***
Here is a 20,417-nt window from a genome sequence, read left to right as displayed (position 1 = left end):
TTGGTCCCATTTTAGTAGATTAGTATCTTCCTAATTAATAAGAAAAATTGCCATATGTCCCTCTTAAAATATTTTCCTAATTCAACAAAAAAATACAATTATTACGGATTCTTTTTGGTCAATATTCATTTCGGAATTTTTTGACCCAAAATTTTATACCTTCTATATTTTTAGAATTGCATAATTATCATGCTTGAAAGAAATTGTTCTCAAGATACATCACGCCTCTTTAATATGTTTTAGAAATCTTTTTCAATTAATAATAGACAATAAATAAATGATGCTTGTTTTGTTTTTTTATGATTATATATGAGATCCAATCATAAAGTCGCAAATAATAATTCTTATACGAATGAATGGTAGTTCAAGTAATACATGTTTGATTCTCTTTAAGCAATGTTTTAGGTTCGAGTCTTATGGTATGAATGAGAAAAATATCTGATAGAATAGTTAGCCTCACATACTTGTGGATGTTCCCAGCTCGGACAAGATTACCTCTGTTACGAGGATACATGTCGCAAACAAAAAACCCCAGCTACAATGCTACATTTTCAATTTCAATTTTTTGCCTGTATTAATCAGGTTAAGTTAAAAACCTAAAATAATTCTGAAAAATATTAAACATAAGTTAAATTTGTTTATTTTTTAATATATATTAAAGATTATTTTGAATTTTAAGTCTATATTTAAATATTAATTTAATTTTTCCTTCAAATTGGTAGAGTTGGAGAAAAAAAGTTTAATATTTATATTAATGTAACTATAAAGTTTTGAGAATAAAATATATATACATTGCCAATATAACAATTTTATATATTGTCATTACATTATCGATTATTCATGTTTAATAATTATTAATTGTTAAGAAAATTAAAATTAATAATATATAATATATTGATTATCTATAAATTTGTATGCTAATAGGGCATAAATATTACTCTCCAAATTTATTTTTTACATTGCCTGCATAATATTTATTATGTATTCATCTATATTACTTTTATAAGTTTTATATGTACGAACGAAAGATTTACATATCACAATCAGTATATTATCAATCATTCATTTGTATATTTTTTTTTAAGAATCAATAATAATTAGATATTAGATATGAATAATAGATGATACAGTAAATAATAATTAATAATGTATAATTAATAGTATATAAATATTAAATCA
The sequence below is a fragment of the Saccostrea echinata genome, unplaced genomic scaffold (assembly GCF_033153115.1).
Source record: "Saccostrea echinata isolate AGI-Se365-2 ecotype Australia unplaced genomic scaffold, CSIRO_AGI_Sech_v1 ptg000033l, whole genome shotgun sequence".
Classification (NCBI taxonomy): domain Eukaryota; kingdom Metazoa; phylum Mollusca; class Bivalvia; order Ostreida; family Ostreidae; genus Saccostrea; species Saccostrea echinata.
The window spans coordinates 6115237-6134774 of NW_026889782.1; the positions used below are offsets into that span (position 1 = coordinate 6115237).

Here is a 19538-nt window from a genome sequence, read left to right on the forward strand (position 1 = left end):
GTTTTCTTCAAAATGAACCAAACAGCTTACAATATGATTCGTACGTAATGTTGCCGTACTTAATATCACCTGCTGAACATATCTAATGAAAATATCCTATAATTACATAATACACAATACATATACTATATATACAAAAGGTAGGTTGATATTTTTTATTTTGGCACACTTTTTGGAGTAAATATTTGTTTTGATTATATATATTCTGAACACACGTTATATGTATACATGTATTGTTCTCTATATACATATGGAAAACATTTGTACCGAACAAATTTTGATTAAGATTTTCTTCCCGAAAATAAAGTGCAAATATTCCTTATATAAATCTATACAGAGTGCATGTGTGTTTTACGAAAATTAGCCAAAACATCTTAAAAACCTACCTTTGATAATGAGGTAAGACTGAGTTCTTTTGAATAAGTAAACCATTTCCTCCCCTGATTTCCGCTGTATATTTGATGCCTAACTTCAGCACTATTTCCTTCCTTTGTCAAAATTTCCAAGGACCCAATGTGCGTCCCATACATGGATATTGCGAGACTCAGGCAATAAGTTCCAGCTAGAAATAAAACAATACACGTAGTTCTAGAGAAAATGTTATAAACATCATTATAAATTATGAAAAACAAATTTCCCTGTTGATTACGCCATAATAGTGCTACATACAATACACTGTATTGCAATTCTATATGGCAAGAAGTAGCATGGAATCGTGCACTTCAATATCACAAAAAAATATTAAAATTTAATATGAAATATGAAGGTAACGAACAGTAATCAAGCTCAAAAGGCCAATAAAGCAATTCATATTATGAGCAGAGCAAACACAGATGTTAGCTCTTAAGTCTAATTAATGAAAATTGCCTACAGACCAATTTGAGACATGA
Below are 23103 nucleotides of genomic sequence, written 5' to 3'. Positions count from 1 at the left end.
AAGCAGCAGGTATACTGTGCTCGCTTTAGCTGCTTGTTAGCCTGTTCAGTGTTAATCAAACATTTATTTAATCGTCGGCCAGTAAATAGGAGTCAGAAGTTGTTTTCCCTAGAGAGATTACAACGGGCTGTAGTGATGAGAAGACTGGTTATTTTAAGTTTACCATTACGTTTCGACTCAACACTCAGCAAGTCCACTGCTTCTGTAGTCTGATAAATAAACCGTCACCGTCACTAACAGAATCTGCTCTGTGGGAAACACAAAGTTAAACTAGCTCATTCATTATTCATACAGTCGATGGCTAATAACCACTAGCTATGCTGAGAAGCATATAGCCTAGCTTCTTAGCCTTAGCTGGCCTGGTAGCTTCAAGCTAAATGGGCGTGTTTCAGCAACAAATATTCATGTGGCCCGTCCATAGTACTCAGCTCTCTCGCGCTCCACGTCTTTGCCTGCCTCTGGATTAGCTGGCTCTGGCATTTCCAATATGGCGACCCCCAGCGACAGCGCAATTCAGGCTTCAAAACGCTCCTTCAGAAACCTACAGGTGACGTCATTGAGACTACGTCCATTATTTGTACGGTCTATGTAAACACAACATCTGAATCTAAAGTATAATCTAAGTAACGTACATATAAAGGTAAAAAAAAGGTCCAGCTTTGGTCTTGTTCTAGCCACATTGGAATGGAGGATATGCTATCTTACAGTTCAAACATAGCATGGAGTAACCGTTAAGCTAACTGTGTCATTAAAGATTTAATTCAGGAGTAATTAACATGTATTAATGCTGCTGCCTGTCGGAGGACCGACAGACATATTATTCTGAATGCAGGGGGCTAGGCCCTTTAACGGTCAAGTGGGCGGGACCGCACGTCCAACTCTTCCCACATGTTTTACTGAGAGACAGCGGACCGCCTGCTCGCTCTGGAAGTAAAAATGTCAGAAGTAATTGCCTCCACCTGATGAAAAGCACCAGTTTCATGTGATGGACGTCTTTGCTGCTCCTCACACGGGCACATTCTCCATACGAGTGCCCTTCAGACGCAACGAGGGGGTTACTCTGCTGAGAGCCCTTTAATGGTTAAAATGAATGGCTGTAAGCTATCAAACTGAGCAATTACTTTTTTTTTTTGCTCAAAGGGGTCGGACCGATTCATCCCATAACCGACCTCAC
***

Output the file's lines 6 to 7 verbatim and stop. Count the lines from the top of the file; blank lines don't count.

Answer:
The window spans coordinates 6115237-6134774 of NW_026889782.1; the positions used below are offsets into that span (position 1 = coordinate 6115237).

Here is a 19538-nt window from a genome sequence, read left to right on the forward strand (position 1 = left end):